25. The isolated or purified progenitor cell of claim 1, wherein the progenitor cell is an autologous or allogenic progenitor cell.

26. The isolated or purified progenitor cell of claim 1, wherein the progenitor cell is selected from the group consisting of embryonal stem cells, nonembryonal stem cells, adult stem cells, tissue-specific adult stem cells that are specific to the target tissue or to another tissue, and other not fully differentiated cells.

27. The isolated or purified progenitor cell of claim 1, wherein the progenitor cell is selected from the group consisting of hematopoietic progenitor cells, neuronal progenitor cells, progenitor cells of the liver, progenitor cells of the skeletal muscle, progenitor cells of the skin, and cells from blood of the umbilical cord.

Description:

The present invention relates to progenitor cells, pharmaceutical products containing progenitor cells and their use for specific tissue regeneration. Methods of this type are needed in all areas of medicine, in particular in the treatment of cardiovascular, hematological, nephrological, neurological, dermatological, gastrointestinal or orthopedic disorders.

It is known from the prior art that cells can be transfected by means of mRNA. To date, such transfected cells have been used in tumor therapy to introduce suitable transfected cells into the tumor tissue. This makes it possible to mark certain tissue types and thus to make them accessible to targeted tumor therapy.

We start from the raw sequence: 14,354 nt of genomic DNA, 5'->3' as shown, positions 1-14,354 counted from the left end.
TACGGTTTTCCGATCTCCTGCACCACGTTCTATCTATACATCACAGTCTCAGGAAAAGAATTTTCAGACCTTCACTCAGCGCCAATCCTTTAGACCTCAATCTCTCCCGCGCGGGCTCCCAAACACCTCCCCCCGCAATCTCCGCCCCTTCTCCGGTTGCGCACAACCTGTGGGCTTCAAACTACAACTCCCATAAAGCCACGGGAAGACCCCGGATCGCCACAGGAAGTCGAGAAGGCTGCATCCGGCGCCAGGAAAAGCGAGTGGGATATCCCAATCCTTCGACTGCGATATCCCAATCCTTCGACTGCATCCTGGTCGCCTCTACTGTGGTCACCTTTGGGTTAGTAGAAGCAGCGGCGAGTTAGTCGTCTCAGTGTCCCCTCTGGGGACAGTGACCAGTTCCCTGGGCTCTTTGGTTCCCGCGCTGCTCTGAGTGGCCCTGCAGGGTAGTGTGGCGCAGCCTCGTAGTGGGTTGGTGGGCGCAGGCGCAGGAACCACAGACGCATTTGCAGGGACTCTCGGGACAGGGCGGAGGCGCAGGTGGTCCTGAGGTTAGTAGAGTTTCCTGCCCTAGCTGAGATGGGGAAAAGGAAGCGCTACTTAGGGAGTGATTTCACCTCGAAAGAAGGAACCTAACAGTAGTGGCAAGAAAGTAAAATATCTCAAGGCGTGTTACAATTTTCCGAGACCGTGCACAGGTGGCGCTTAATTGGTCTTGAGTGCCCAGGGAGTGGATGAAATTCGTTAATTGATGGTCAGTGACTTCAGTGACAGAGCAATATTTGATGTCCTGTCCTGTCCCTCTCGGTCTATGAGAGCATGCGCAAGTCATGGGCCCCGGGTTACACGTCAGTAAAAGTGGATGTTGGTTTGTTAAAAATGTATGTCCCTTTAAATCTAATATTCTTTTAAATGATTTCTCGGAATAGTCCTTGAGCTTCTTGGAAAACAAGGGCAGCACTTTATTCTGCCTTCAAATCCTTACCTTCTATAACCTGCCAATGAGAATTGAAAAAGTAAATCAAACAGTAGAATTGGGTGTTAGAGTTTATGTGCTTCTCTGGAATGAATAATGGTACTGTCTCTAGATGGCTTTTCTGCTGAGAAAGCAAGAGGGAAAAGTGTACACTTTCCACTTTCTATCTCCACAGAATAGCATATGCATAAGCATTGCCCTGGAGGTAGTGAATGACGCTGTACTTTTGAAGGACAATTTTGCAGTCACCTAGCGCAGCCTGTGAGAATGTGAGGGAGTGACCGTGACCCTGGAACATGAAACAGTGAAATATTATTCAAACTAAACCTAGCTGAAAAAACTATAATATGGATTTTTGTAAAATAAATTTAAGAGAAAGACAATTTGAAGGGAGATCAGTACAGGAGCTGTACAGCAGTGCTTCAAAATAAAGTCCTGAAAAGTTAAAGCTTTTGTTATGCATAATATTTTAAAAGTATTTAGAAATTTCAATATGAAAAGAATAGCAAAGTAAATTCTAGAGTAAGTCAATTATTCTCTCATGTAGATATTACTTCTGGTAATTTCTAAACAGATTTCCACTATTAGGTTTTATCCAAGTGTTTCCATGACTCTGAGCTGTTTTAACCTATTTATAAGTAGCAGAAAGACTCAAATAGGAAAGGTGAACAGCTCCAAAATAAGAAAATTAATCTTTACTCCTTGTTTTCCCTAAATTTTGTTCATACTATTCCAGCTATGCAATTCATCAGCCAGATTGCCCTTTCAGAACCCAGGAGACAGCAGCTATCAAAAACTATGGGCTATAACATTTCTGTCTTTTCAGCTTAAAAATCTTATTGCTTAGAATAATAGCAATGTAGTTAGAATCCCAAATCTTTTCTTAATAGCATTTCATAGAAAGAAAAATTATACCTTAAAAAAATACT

mRNA transfection techniques suitable for this purpose have been described, for example, by Smits et al., Leukemia 2004, pages 1-5, “RNA-based gene transfer for adult stem cells and T cells.”

The present invention uses these known transfection methods as a starting point and intends to make available methods and substances as well as pharmaceutical products and methods to produce such pharmaceutical products, by means of which it is possible to regenerate tissue.

This objective is reached with the progenitor cells as in Claim 1, with the pharmaceutical product as in Claim 2, with the use of the progenitor cells as in Claims 3 and 4, and with the therapeutic and nontherapeutic methods and production methods following the claims. Useful improvements follow from the dependent claims.

The present invention takes advantage of the fact that mRNA transfection methods are already known from the prior art and have been successfully used in tumor therapy. Using this prior art as a starting point, the present invention builds on the idea underlying the invention and on the knowledge that progenitor cells can be transfected with mRNAs that code for a protein which promotes homing of the transfected progenitor cells to a specific target tissue and/or the differentiation of the transfected progenitor cells in cells of a specific type of target tissue. Thus, it is now possible for the first time to introduce the progenitor cells into a specific target tissue and promote homing and/or to specifically produce target cells which can subsequently be used for different purposes.

In contrast to other conventional gene-technological methods, mRNA transfection is not subject to the strict rules of law that apply to genetically altered cells. The reason is that the transfected cell is not genetically altered by mRNA transfection but that instead it merely produces the protein that was coded by the mRNA. Within the transfected cell, the mRNA is rapidly degraded so that after a short time, the cell returns to its original state.